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Star Gazing - October 21, 2019


Monday, Oct. 21

• Last-quarter Moon; exactly so at 8:39 a.m. EDT. Many hours later, when the Moon rises around midnight
or 1 a.m. tonight, the Moon's terminator will already be looking just a little concave. The Moon will then be
in dim Cancer, below Castor and Pollux and left of Procyon.

Binoculars will not only show the shape of the terminator better, they should also reveal the loose Beehive
Star Cluster just a few degrees from the Moon within the same binocular field of view — if the air is
sufficiently clear and clean.

By dawn Tuesday morning the Moon will be high in the southeast.

Tuesday, Oct. 22

• Deneb is the zenith star after nightfall (for skywatchers at mid-northern latitudes). Brighter Vega shines
to its west. Altair shines farther down to Deneb's south-southwest.

While it's still twilight, draw a line from Deneb through the midpoint between Vega and Altair. Keep
following this line way down, and you'll hit Jupiter low in the southwest, on its way to setting.

Wednesday, Oct. 23

• It's getting to be the time of year when the Big Dipper lies down horizontal low in the north-northwest in
the evening. How low? The farther south you are, the lower. Seen from 40° north (New York, Peoria,
Denver) even its bottom stars twinkle nearly ten degrees high. But at Miami (26° N) the entire Dipper
skims along out of sight just below the northern horizon.

Thursday, Oct. 24

• Look for Capella sparkling low in the northeast these evenings. Look for the Pleiades cluster,
fingertip-size, about three fists at arm's length to Capella's right. These harbingers of the cold months rise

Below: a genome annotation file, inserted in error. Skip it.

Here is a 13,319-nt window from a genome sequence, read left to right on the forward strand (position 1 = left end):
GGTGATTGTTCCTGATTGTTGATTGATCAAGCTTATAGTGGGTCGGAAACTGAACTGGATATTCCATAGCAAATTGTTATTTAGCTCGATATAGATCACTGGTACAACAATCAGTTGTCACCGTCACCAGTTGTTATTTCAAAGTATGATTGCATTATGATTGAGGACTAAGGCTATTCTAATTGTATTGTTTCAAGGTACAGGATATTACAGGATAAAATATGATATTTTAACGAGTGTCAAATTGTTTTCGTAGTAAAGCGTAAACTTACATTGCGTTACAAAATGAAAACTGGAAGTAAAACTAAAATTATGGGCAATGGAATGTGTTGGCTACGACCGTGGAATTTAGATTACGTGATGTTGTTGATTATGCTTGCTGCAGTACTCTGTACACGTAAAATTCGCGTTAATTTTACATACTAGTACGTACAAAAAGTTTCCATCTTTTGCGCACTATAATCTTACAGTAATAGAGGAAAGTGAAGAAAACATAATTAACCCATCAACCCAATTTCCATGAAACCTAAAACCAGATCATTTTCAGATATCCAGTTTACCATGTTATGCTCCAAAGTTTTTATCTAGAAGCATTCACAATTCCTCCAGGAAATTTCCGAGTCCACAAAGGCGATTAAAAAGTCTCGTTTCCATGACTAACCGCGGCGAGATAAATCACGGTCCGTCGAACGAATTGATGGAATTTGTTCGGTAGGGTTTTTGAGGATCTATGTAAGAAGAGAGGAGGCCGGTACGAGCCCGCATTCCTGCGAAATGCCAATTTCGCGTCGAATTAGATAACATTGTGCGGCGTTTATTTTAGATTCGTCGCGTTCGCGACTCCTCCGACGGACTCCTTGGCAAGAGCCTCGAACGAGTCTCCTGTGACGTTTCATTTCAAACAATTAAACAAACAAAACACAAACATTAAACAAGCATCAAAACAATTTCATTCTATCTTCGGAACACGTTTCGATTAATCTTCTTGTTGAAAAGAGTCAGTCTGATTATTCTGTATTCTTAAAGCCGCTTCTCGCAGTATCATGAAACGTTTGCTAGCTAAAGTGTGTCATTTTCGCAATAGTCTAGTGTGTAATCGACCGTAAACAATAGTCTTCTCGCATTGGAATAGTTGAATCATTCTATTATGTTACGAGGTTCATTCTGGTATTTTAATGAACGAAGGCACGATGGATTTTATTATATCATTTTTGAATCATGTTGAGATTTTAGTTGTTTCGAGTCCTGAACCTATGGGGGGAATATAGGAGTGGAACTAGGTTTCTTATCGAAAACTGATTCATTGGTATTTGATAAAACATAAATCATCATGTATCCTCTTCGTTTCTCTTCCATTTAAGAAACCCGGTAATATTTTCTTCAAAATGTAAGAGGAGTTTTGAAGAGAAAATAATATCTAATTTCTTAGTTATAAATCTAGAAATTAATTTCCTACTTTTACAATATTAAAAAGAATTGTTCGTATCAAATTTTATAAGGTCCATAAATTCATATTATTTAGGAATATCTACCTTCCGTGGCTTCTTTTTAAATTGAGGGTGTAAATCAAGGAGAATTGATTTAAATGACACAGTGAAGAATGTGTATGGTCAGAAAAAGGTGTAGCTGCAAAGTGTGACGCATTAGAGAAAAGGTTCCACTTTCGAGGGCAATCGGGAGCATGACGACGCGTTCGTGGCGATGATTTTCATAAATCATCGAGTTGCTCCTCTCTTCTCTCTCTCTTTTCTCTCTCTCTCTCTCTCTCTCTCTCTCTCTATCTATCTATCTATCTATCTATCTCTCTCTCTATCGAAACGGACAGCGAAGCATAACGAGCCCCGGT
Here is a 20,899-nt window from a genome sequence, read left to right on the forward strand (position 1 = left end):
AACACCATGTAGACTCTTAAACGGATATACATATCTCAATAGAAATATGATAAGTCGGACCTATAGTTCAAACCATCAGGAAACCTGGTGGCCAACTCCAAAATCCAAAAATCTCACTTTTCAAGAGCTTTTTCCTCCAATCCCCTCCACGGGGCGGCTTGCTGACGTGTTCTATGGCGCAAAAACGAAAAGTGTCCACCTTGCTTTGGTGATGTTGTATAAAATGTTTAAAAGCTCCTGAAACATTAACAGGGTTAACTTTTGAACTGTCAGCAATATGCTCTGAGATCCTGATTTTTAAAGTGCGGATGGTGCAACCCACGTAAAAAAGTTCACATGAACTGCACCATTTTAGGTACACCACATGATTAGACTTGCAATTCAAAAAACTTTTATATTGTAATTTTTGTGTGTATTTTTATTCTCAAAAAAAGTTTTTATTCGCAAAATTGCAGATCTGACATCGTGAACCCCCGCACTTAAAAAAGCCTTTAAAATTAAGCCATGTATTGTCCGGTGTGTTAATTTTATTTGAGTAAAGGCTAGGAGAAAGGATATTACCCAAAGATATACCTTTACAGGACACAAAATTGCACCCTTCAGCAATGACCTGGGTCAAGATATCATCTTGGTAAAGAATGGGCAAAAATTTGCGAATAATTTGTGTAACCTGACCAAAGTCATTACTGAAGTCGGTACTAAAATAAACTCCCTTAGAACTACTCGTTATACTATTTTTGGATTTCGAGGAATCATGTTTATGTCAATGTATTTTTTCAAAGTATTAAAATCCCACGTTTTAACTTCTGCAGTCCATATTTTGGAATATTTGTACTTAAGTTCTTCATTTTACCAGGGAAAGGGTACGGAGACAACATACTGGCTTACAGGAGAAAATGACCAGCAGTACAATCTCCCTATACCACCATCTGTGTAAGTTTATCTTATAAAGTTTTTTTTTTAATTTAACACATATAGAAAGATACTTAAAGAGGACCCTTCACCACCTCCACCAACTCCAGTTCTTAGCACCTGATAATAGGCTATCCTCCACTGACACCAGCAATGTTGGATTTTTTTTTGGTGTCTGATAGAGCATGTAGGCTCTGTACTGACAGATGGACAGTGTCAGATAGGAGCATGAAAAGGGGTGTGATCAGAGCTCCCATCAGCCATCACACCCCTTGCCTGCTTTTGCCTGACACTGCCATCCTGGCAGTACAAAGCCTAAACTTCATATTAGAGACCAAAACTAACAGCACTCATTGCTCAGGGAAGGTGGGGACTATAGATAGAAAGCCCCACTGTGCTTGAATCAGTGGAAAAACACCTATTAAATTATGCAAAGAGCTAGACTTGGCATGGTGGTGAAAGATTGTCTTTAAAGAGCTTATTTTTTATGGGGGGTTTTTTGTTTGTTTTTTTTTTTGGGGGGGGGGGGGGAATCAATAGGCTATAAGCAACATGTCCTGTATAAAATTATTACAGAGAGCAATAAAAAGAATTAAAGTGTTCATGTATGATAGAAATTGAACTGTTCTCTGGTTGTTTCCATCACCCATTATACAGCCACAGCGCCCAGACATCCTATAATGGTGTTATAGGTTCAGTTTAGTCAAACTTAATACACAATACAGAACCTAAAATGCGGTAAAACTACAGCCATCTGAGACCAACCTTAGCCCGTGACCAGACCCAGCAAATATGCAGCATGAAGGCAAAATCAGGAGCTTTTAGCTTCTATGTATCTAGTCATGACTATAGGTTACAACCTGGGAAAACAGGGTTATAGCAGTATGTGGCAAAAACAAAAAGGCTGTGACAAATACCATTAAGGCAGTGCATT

higher as evening grows late.

Upper right of Capella, and upper left of the Pleiades, the stars of Perseus lie astride the Milky Way.

Friday, Oct. 25

• The Ghost of Summer Suns. Halloween is approaching, and this means that Arcturus, the star sparkling
low in the west-northwest in twilight, is taking on its role as "the Ghost of Summer Suns." For several days
centered on October 25th every year, Arcturus occupies a special place above your local landscape. It
closely marks the spot where the Sun stood at the same time, by the clock, during hot June and July — in
broad daylight, of course!

So, as Halloween approaches every year, you can see Arcturus as the chilly remaining ghost of the departed
summer Sun.

Saturday, Oct. 26

• The W of Cassiopeia now stands vertically on end in the evening, high in the northeast. To its right, high
in the east, are Andromeda and the corner-balanced Great Square of Pegasus.
current night sky over Nashville, TN
Sky map by AstroViewer®
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Starry, Starry Night . . .
"I know nothing of any certainty, but the sight of the stars
makes me dream." -Vincent Van Gogh